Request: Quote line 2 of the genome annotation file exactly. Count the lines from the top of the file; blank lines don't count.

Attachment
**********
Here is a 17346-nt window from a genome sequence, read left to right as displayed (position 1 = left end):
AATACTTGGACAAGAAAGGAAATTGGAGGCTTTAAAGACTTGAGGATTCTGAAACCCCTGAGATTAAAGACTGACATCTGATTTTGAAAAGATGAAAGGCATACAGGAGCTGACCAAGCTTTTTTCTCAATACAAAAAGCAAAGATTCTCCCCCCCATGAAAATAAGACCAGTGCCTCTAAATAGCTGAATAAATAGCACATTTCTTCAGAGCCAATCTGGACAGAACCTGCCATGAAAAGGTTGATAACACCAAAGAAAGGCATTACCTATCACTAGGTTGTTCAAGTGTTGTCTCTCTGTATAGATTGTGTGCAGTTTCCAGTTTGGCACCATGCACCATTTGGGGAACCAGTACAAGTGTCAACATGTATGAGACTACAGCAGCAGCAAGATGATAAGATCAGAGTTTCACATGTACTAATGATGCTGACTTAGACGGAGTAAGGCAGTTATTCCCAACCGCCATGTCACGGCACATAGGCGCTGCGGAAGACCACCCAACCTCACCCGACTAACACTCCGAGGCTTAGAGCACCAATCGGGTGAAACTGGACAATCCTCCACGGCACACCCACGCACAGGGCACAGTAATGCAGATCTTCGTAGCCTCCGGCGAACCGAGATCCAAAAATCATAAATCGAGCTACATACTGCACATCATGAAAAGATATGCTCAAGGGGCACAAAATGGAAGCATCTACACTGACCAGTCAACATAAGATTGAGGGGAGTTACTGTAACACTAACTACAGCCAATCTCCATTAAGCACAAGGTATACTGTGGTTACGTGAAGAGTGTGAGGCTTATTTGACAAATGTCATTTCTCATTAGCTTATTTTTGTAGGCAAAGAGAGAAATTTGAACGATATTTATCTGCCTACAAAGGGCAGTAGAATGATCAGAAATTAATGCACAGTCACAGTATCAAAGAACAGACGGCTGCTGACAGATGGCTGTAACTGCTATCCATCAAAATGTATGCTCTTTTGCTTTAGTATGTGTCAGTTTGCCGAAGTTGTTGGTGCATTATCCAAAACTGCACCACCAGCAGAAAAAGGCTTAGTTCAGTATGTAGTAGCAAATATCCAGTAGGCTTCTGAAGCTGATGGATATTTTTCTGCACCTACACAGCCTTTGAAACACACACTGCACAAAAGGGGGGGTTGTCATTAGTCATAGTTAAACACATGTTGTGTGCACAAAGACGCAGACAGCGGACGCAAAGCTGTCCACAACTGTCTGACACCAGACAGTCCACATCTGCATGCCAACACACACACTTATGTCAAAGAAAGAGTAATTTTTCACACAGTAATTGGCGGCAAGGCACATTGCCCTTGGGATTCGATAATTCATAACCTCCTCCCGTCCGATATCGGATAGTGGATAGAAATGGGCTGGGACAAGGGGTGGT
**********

AATACTTGGACAAGAAAGGAAATTGGAGGCTTTAAAGACTTGAGGATTCTGAAACCCCTGAGATTAAAGACTGACATCTGATTTTGAAAAGATGAAAGGCATACAGGAGCTGACCAAGCTTTTTTCTCAATACAAAAAGCAAAGATTCTCCCCCCCATGAAAATAAGACCAGTGCCTCTAAATAGCTGAATAAATAGCACATTTCTTCAGAGCCAATCTGGACAGAACCTGCCATGAAAAGGTTGATAACACCAAAGAAAGGCATTACCTATCACTAGGTTGTTCAAGTGTTGTCTCTCTGTATAGATTGTGTGCAGTTTCCAGTTTGGCACCATGCACCATTTGGGGAACCAGTACAAGTGTCAACATGTATGAGACTACAGCAGCAGCAAGATGATAAGATCAGAGTTTCACATGTACTAATGATGCTGACTTAGACGGAGTAAGGCAGTTATTCCCAACCGCCATGTCACGGCACATAGGCGCTGCGGAAGACCACCCAACCTCACCCGACTAACACTCCGAGGCTTAGAGCACCAATCGGGTGAAACTGGACAATCCTCCACGGCACACCCACGCACAGGGCACAGTAATGCAGATCTTCGTAGCCTCCGGCGAACCGAGATCCAAAAATCATAAATCGAGCTACATACTGCACATCATGAAAAGATATGCTCAAGGGGCACAAAATGGAAGCATCTACACTGACCAGTCAACATAAGATTGAGGGGAGTTACTGTAACACTAACTACAGCCAATCTCCATTAAGCACAAGGTATACTGTGGTTACGTGAAGAGTGTGAGGCTTATTTGACAAATGTCATTTCTCATTAGCTTATTTTTGTAGGCAAAGAGAGAAATTTGAACGATATTTATCTGCCTACAAAGGGCAGTAGAATGATCAGAAATTAATGCACAGTCACAGTATCAAAGAACAGACGGCTGCTGACAGATGGCTGTAACTGCTATCCATCAAAATGTATGCTCTTTTGCTTTAGTATGTGTCAGTTTGCCGAAGTTGTTGGTGCATTATCCAAAACTGCACCACCAGCAGAAAAAGGCTTAGTTCAGTATGTAGTAGCAAATATCCAGTAGGCTTCTGAAGCTGATGGATATTTTTCTGCACCTACACAGCCTTTGAAACACACACTGCACAAAAGGGGGGGTTGTCATTAGTCATAGTTAAACACATGTTGTGTGCACAAAGACGCAGACAGCGGACGCAAAGCTGTCCACAACTGTCTGACACCAGACAGTCCACATCTGCATGCCAACACACACACTTATGTCAAAGAAAGAGTAATTTTTCACACAGTAATTGGCGGCAAGGCACATTGCCCTTGGGATTCGATAATTCATAACCTCCTCCCGTCCGATATCGGATAGTGGATAGAAATGGGCTGGGACAAGGGGTGGT